The year 2018 was not the best of years for many. The economy wasn’t great and investment returns were on a roller coaster of mostly downs thanks to politics and Steinhoff to name but a few. Perhaps its wishful thinking but people in the know say that 2019 will be better. Most of us are crossing fingers.
believe that there is decent value in SA equities, way better than five years ago and that investments should produce in excess of 10% p.a. over the next four years.
So what are the big Issues for 2019? Well, locally it’s all politics naturally.
The 2019 general election – where an IPSOS poll conducted in June 2018 suggests that the ANC could improve their majority to 60% from 54%. This should give President Ramaphosa more support to make more meaningful government changes.
Fighting the unions – this will start with government employees as expenditure needs to be redeployed into more income-producing assets, such as infrastructure. The first big battle is likely to be with Eskom where a rumoured 30% of staff could be retrenched this year.
A Moody’s debt downgrade is still unlike-y. Although it is unlikely to bring about a material increase to 2019’s economic growth (currently forecast at 1.9%), further critical government structural changes to boost economic growth should go some way to prevent an ultimate down-grade to junk status.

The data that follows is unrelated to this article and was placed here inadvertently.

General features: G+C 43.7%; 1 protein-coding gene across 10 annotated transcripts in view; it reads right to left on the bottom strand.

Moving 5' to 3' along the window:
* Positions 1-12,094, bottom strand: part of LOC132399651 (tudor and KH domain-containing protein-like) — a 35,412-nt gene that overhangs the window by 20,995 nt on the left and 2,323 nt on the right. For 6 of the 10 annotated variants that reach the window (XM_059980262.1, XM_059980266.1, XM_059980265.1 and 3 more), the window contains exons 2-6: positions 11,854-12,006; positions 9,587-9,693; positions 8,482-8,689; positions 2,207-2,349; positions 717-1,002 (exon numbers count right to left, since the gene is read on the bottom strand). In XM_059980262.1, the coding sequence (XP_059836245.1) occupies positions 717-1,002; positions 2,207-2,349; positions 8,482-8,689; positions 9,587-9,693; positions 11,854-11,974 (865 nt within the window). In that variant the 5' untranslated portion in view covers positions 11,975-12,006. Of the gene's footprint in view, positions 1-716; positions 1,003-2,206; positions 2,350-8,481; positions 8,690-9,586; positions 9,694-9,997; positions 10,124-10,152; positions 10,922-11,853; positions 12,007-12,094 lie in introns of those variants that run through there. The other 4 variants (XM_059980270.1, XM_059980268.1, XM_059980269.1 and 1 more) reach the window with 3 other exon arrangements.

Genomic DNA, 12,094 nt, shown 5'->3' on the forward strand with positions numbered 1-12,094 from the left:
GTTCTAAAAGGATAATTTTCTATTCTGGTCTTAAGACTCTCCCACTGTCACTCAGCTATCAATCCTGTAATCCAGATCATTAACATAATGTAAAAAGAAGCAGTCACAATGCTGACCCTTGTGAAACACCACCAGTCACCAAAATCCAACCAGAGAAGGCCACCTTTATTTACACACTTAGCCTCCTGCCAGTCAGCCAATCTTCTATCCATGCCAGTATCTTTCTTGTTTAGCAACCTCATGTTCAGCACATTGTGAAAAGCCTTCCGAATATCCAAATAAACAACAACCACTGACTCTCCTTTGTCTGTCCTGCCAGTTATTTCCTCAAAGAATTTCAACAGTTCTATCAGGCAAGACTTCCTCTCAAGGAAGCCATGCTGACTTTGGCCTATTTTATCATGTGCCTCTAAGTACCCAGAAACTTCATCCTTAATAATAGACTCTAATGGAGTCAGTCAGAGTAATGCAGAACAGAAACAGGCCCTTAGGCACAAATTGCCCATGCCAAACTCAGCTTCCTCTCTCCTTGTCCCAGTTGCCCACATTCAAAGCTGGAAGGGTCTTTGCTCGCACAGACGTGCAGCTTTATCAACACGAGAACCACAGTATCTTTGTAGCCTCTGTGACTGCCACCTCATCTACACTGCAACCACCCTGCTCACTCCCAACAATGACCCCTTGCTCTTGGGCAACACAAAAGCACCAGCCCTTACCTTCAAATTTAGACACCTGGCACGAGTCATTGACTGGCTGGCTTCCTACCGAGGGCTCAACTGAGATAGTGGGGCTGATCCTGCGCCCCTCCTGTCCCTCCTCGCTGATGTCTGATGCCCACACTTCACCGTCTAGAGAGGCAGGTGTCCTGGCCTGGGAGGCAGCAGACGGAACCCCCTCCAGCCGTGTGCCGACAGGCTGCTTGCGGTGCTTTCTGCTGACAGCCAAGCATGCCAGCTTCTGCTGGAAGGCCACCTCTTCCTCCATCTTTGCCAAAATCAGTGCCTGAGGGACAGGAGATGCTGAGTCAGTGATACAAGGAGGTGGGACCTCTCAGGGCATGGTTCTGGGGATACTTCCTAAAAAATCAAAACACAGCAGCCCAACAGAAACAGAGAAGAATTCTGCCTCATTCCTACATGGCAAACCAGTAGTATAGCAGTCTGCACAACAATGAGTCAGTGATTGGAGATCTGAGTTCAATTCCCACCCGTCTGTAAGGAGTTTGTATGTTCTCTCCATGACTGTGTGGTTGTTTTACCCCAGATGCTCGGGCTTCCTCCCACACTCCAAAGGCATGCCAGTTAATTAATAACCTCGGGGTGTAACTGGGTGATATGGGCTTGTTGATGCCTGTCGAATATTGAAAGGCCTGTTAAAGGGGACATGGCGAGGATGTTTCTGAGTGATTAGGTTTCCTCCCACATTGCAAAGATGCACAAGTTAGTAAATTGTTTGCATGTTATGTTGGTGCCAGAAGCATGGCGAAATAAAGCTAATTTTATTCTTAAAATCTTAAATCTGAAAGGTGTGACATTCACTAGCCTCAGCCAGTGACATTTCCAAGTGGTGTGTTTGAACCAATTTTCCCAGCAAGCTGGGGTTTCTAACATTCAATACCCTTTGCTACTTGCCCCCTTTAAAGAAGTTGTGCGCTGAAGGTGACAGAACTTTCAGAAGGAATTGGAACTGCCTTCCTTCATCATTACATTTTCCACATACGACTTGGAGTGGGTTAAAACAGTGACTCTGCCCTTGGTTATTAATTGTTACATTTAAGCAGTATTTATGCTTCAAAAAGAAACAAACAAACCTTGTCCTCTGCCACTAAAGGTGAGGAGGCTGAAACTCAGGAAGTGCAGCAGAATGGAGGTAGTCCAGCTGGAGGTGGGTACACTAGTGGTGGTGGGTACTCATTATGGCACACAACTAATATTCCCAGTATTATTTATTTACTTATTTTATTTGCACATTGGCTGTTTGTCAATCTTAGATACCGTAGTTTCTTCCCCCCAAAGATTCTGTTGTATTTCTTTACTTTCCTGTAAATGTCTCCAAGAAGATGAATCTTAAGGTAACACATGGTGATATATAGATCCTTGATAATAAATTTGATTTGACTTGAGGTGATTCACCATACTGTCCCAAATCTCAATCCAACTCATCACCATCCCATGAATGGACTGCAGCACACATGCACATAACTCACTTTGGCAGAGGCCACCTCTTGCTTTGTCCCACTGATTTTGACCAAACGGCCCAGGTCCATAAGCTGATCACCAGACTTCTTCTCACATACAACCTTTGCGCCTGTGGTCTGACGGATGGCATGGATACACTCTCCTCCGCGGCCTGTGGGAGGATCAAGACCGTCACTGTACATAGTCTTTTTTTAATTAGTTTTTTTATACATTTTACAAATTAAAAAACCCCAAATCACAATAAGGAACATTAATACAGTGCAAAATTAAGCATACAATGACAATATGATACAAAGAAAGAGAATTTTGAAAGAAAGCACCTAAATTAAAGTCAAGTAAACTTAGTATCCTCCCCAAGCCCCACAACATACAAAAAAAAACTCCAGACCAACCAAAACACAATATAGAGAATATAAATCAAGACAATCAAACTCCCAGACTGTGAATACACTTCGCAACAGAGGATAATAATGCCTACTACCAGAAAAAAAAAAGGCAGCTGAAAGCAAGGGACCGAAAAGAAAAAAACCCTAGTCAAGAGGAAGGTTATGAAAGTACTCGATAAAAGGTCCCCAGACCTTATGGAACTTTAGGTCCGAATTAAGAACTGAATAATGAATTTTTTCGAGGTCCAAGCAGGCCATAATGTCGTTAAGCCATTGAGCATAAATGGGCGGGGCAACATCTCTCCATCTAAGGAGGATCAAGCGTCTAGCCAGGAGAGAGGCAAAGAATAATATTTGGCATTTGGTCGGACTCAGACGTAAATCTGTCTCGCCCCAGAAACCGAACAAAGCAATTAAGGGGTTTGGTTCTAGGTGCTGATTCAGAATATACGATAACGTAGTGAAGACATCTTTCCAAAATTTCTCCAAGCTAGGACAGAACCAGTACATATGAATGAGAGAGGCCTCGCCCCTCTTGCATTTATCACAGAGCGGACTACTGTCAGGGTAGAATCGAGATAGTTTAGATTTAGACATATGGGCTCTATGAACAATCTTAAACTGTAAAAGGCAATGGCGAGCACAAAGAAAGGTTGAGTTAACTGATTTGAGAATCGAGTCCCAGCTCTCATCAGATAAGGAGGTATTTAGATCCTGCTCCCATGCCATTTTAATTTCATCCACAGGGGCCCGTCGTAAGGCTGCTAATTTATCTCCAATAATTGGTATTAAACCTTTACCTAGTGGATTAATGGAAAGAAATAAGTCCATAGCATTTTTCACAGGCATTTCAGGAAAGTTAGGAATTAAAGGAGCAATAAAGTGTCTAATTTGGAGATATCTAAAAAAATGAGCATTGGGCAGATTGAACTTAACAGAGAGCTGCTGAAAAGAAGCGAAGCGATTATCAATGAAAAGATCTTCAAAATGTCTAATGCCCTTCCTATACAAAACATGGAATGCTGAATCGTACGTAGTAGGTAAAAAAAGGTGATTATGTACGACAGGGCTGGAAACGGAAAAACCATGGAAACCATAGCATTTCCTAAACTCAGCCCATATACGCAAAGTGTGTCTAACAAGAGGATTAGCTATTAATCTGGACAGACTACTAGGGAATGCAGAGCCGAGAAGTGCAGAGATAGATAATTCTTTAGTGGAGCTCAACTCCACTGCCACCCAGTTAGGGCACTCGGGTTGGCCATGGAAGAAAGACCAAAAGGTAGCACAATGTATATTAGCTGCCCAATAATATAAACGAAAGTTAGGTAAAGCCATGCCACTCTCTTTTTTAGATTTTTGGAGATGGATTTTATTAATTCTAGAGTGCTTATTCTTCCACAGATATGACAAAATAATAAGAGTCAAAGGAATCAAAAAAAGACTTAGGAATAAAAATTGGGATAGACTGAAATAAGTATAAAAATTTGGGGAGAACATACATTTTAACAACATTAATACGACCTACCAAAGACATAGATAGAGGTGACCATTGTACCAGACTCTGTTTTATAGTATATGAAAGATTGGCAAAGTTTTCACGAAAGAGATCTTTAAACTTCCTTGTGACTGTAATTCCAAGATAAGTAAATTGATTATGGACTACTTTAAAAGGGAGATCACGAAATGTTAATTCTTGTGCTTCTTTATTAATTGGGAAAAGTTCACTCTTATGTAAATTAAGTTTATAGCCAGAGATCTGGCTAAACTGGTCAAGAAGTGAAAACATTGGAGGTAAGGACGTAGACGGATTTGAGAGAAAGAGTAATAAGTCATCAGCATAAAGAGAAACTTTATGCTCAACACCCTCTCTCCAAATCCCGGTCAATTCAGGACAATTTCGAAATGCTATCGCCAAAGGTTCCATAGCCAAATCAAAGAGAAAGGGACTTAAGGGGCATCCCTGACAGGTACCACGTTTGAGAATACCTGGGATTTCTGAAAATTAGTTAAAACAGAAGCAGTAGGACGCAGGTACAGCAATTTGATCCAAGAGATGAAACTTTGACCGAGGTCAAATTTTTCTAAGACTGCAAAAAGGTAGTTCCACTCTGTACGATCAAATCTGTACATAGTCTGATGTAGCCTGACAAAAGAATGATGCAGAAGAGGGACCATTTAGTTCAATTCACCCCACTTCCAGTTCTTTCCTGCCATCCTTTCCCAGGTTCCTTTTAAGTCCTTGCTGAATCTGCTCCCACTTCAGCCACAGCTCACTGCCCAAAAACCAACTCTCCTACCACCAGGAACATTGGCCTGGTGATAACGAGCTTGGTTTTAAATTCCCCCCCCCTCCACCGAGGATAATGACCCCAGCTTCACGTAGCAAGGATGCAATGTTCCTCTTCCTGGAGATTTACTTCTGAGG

Let’s be frank! When investment performance is disappointing, managers look to the longer term to justify their returns. This is perfectly acceptable as it has been proven that the best returns are realised over a longer time period, +10 years. The JSE has produced a 12.7% p.a. return over the last 10 years and 16% p.a. over the last 40 years.
However, disappointment comes largely with unrealistic investment return expectations which correlates frequently with investing in an investment portfolio that does not suit your personal risk profile.
2018 was an awful year for equity markets. The JSE All Share Index was down 8.5% and the MSCI World Index was down 10.1% in US Dollars. There have been far worse years such as 2003 and 2008 where the market slumped 40% and 32% respectively. However, the big concern for some investors is that over the last five years, the SA stock market has only returned 5.8% p.a. versus inflation of 5.4%.
The bottom line is that the sluggish re-turns over the last five years, coupled with an 8.5% decline in 2018 has been a correction of overvalued markets resulting in far more attractive investment opportunities today.